There is no doubt that Chinese smartphones are quite popular in India, Russia, and Africa, but if we look at American market then it still seems distant dreams to mark their presence there.
"Globally, Chinese handset OEMs own more than 43 percent of smartphone market share. Yet, in the US it is 18 percent," Jeff Fieldhack, Research Director at Counterpoint.
The Post says that ZTE and Alcatel have cracked the top five, breaking through with solid volumes within prepaid channels. Motorola (Lenovo) remains a niche but well-known vendor within Verizon. Others have been relegated to the US open channel with very limited growth prospects. Why is it so difficult for OPPO, Vivo, Huawei, and others to grab a foothold in the US?
"There are many barriers for new players in carrier-controlled markets. Carriers continue to hold the power in the US controlling over 70 percent of sales. US carriers are not interested in building handset OEM brands," Fieldhack said.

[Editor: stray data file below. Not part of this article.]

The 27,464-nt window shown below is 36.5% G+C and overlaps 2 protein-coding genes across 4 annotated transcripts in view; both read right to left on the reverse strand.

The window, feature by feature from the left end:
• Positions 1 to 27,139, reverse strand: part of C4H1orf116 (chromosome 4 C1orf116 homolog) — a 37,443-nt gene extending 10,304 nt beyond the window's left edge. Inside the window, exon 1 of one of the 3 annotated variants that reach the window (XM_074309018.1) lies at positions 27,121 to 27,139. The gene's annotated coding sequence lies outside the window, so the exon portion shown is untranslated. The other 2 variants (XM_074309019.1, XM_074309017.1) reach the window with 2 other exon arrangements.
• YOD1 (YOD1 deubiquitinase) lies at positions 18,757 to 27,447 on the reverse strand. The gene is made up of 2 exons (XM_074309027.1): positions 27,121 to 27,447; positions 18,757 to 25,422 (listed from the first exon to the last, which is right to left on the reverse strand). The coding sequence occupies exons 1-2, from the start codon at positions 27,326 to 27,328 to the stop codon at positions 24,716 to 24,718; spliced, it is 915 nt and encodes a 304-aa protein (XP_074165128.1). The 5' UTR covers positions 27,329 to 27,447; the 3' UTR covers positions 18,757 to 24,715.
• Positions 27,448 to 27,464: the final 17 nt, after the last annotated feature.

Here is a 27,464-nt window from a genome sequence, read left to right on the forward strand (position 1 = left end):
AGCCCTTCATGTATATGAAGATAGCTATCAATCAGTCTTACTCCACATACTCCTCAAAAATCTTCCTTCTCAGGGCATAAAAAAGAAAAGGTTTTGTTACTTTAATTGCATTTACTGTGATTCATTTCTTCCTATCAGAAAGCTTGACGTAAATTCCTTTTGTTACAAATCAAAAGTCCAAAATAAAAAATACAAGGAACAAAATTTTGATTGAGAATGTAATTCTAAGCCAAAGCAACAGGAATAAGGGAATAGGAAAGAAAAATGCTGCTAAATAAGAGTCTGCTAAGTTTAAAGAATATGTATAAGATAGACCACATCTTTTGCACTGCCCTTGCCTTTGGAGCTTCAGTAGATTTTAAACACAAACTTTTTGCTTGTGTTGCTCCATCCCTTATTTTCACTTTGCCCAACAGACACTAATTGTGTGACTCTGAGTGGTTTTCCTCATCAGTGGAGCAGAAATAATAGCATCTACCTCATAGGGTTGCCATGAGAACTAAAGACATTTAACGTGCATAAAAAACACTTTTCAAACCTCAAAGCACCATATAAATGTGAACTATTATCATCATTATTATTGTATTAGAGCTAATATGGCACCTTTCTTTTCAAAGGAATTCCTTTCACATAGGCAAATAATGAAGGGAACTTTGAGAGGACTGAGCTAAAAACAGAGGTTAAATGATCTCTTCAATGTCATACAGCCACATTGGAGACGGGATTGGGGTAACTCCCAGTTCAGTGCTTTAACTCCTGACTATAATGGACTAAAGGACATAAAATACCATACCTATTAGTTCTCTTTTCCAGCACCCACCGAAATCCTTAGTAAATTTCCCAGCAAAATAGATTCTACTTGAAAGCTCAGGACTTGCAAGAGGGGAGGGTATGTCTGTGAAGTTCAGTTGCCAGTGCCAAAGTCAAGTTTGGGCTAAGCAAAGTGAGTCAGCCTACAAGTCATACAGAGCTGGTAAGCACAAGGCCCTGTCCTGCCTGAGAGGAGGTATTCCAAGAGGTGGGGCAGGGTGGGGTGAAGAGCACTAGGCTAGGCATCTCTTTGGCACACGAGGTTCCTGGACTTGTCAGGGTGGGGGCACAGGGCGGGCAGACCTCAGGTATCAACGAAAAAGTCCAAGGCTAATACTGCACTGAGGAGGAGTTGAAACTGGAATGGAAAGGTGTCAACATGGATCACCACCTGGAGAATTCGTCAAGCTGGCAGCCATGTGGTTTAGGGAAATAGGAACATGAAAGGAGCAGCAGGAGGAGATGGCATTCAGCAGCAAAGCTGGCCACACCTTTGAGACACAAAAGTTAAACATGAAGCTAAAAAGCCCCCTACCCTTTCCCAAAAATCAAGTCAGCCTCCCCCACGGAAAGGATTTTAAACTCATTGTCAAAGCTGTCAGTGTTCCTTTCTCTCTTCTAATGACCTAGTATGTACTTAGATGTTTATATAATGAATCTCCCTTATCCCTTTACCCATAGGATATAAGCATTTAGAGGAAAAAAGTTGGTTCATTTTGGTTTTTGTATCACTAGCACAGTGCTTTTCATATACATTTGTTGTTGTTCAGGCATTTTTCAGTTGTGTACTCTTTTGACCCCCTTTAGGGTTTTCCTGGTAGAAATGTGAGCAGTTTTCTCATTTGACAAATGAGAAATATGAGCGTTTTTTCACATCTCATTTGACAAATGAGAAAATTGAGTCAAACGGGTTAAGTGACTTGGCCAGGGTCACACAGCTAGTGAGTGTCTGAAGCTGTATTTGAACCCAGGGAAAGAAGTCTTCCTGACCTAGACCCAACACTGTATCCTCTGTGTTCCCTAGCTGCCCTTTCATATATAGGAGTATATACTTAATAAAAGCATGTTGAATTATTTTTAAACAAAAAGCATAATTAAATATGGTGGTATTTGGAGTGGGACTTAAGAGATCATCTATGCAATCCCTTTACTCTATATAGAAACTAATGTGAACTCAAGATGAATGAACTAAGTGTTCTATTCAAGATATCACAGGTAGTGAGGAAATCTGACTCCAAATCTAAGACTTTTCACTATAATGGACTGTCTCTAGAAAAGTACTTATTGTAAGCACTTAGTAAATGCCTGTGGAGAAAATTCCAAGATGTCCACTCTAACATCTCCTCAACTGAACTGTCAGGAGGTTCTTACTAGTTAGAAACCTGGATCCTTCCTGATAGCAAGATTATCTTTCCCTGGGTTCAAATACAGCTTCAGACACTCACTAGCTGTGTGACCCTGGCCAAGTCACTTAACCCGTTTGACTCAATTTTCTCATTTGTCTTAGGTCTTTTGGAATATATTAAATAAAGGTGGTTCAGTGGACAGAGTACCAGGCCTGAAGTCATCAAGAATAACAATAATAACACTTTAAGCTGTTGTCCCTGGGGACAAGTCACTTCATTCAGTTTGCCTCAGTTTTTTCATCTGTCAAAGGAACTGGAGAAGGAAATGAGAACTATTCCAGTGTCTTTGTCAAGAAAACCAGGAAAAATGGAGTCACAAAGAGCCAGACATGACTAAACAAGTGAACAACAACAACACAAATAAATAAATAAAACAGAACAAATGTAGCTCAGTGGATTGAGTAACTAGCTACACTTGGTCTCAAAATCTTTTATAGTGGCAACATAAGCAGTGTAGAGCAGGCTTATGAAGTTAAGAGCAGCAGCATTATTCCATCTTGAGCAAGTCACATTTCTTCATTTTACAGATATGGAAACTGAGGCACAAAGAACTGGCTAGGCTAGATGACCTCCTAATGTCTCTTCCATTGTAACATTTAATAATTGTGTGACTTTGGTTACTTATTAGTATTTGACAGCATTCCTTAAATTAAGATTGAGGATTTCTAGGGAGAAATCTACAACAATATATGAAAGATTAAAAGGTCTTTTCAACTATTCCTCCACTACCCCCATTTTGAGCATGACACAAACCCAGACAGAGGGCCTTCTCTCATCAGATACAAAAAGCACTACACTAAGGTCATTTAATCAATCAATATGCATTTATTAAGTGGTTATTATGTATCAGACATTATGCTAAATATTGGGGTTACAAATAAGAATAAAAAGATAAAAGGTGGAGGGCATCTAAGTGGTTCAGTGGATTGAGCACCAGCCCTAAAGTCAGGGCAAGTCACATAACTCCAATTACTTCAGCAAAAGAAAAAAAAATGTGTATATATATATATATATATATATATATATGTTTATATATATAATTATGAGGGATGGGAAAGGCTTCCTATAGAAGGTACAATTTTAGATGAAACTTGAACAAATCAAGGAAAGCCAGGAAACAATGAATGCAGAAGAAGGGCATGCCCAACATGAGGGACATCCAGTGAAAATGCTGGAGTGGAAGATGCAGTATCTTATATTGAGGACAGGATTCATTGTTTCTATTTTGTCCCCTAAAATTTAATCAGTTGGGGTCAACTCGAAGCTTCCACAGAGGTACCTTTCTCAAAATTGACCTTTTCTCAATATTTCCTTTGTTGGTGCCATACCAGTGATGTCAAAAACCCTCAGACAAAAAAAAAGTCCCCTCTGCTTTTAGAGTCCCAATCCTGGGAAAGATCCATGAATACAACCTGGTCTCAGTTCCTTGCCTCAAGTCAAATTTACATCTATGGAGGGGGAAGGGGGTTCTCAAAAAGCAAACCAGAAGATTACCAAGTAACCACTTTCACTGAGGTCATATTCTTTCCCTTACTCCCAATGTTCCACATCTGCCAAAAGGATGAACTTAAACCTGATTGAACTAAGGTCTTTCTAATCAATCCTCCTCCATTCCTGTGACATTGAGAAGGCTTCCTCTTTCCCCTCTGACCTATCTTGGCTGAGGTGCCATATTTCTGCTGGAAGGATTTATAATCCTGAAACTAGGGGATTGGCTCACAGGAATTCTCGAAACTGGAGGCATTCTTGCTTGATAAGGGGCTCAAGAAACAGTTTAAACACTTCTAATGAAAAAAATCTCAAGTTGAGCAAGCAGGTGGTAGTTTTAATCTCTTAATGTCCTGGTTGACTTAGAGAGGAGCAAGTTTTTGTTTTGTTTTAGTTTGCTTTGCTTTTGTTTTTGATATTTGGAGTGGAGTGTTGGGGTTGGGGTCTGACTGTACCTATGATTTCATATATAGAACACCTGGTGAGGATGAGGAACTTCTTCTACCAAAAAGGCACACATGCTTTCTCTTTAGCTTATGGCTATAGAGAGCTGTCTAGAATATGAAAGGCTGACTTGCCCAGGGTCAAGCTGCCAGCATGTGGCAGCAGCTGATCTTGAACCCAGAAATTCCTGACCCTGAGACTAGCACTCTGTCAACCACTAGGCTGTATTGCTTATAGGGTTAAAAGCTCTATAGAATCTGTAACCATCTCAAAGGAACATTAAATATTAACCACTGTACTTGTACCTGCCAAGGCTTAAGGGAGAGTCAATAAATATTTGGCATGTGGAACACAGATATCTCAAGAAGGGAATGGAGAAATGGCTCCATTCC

The US smartphone market is dominated by Verizon Wireless with 147.2 million subscribers (Q2 2017), AT&T Mobility with 138.8 million subscribers (Q3 2017) and T-Mobile US with 70.7 million subscribers (Q3 2017).
US carriers are concerned that young handset OEMs are not fully paying for all required IP. These carriers are concerned that they will have to deal with embargos and lawsuits if there is litigation following new OEMs they have ranged. The US market has grown into an all-or-nothing market. Spend big on marketing campaigns or a device will be drowned out by the major launches.
Most importantly, the US market is a mature smartphone market and over 50 percent of subscribers have purchased multiple Apple & Samsung smartphones. So, to become a top 5 OEM in the US market will take the hardware, heavy marketing, and a strong value offering to switch a subscriber from another OS and/or another OEM ecosystem.
To crack the US market will take a multi-year plan and will take a considerable amount of patience. It is not reasonable to believe a new OEM will be ranged in all or even two of the major carriers the first attempt. It will take a multi-year approach to slowly grow the support and R&D teams needed to grow in small channels and move into the more expensive, competitive, and larger sales channels.